The World’s Greatest Unpublished Spiritual Book

Nine years ago Adi Da Samraj wrote The Scapegoat Book, a brilliant free rendering of what may well be our planet’s greatest traditional spiritual text, the Ashtavakra Gita. In 2008, at the request of The Dawn Horse Press, I wrote this introduction to the book. It is time for the world to know what it has been missing.

by William Strangerimage

Plato’s contention that poets do not make good philosophers has never rested well with the artists themselves. William Blake and W.B. Yeats, to name but two, always maintained that it is to the poets we should turn to gather our philosophic truth alive. In The Scapegoat Book Adi Da finally puts that controversy to its much deserved rest, along with a great many other confusions and disputes yet wandering the ever-shifting borderlands between literature and philosophy. For this concentrated, heart-breaking, but infinitely illuminating fable now stands as the single greatest literary dramatization ever written about both the nature of the non-dual wisdom of Consciousness and the precise anatomy of our tragic failure to Realize It.

In presenting ultimate, or, as he names it here, “perfect knowledge” (the Realization that we are not now, and never have been, a separate ego-self), in the dramatic circumstance of the incarceration and scapegoating of the one who reveals that truth, Adi Da is able to explore the most devastating problematique of human culture: our unconscionable, insane habit of destroying the very people whose help we most desperately need. In his The Scapegoat Book we are brought to confront, in a manner that freely alternates the excruciating and the sublime, the deluded, willful, narcissistic postures whereby we mock and betray those truly great individuals we otherwise pretend to venerate. The tragedy, of course, is that in so doing we nullify our own best means of freedom and liberation, as well.

Adi Da spontaneously composed The Scapegoat Book over a period of six weeks, in October and November, 2005, while in residence at his northern California Hermitage-Sanctuaries, Tat Sundaram and The Mountain Of Attention, in Humboldt and Lake counties, respectively. On January 14, 2006, in conjunction with the Da Orpheum Theatre Guild, he read the work at the Da Orpheum Theatre, which at the time was located at the latter Sanctuary. Like most of those present for this extraordinary event, I found it to be both a transcendental spiritual initiation and the single most searing theatrical experience of my life. The Scapegoat Book is literary drama of the very highest order.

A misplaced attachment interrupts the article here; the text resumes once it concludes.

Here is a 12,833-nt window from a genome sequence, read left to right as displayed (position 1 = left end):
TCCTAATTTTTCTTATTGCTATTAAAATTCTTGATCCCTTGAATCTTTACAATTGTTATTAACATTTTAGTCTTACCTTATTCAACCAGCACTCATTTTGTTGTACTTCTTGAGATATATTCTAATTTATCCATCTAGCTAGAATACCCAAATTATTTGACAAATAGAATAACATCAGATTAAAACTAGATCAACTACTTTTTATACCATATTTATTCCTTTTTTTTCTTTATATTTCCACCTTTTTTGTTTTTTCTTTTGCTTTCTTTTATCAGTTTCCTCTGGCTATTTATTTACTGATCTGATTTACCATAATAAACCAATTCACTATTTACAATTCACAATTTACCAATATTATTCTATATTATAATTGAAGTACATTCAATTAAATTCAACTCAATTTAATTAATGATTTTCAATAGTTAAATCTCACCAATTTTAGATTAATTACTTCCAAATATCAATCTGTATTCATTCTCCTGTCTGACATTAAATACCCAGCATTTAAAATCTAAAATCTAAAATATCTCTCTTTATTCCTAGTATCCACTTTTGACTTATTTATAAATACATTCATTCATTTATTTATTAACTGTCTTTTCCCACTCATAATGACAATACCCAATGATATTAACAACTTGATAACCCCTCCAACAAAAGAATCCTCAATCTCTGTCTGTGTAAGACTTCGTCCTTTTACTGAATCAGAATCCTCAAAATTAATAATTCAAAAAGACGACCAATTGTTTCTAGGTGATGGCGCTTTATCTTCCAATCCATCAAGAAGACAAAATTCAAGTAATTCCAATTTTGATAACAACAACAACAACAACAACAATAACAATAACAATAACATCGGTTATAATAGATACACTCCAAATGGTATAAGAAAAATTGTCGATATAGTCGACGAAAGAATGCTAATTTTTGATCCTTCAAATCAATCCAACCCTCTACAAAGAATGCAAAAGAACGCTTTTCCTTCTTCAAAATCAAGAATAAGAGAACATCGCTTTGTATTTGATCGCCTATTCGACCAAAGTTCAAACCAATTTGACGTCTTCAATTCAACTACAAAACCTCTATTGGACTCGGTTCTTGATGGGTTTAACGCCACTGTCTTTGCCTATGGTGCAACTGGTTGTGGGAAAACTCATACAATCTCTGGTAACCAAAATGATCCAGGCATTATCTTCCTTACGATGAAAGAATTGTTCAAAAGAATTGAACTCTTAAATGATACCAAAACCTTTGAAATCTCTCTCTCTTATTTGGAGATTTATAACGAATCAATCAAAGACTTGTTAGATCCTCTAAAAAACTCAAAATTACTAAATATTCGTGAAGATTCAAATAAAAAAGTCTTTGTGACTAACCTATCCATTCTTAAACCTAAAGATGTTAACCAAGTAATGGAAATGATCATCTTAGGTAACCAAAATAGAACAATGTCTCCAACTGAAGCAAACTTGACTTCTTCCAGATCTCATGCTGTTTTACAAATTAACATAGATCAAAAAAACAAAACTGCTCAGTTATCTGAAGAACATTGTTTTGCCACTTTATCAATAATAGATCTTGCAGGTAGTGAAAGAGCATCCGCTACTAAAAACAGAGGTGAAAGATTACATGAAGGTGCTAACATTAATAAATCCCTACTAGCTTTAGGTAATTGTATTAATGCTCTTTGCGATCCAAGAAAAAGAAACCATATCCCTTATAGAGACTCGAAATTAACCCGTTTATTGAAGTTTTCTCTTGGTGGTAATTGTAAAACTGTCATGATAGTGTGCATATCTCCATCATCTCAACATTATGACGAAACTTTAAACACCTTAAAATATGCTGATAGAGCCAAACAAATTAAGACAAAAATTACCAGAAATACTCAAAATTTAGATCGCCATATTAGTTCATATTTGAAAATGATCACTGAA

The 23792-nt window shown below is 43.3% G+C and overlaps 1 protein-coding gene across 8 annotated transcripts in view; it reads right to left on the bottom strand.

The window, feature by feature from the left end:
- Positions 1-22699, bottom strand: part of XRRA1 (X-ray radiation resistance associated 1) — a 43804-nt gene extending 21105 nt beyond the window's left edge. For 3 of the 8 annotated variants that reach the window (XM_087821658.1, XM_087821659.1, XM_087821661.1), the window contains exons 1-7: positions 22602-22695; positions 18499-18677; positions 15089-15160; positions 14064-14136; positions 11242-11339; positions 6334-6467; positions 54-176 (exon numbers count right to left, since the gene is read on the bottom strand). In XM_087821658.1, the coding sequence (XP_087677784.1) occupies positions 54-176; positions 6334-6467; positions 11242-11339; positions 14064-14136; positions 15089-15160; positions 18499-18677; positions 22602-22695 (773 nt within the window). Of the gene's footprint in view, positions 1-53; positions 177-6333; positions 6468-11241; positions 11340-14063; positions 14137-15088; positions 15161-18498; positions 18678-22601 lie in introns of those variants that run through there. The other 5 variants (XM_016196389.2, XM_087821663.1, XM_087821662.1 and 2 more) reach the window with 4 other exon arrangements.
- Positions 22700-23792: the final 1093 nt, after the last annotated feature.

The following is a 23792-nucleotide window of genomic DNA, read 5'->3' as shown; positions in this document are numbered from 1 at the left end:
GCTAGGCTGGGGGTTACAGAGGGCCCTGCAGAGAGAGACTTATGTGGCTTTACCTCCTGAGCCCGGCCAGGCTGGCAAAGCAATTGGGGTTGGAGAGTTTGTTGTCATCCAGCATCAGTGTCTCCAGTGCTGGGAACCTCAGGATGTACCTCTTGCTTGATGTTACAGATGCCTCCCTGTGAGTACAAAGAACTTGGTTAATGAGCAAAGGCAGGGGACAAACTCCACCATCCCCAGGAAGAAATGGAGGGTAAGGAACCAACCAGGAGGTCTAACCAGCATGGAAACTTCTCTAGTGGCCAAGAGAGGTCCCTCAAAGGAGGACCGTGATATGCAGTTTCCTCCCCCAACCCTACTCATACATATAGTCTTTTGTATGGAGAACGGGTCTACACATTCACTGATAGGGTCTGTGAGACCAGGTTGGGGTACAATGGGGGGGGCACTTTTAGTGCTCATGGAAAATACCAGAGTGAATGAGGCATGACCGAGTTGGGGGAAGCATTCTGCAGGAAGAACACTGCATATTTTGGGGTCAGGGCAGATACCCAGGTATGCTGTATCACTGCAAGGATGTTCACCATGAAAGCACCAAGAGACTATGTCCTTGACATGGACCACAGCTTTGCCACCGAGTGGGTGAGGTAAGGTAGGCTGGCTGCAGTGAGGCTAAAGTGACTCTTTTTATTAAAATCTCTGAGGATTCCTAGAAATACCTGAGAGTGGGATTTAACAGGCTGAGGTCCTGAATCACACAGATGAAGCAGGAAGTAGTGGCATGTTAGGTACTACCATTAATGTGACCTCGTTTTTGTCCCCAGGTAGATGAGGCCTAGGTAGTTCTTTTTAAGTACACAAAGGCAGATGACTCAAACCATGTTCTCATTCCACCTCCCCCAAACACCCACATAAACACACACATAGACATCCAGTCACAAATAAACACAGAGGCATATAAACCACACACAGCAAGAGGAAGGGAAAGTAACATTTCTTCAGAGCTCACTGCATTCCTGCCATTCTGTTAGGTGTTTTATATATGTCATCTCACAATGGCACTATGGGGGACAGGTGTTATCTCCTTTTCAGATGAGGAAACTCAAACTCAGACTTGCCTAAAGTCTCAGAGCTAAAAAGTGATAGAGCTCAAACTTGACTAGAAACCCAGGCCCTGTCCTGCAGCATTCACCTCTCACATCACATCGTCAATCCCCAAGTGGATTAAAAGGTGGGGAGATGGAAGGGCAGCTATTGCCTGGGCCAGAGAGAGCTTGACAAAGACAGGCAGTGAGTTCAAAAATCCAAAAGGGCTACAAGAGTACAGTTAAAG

The Scapegoat Book is the second of Adi Da’s Da Orpheum trilogy, three astonishing masterworks that, taken together, chronicle the life story and spiritual teachings of the infant sage and destined Avatar Raymond Darling (etymologically, “the precious light of the world”). Although designed to be read in sequence as a single parable “Told by Means of a Self-Illuminated Illustration of the Totality of Mind”, each work also stands on its own. Through his trilogy, Adi Da brings together, reforms, and completes the three great streams of world culture: Oriental (Hindu, Buddhist, Taoist) spirituality’s ultimate wisdom of non-dual Self-Realization, Western civilization’s Orphic quest to rescue the beloved from death’s annihilation, and the existential and postmodern philosophers’ radical subversion of the bourgeois ego and its faux culture.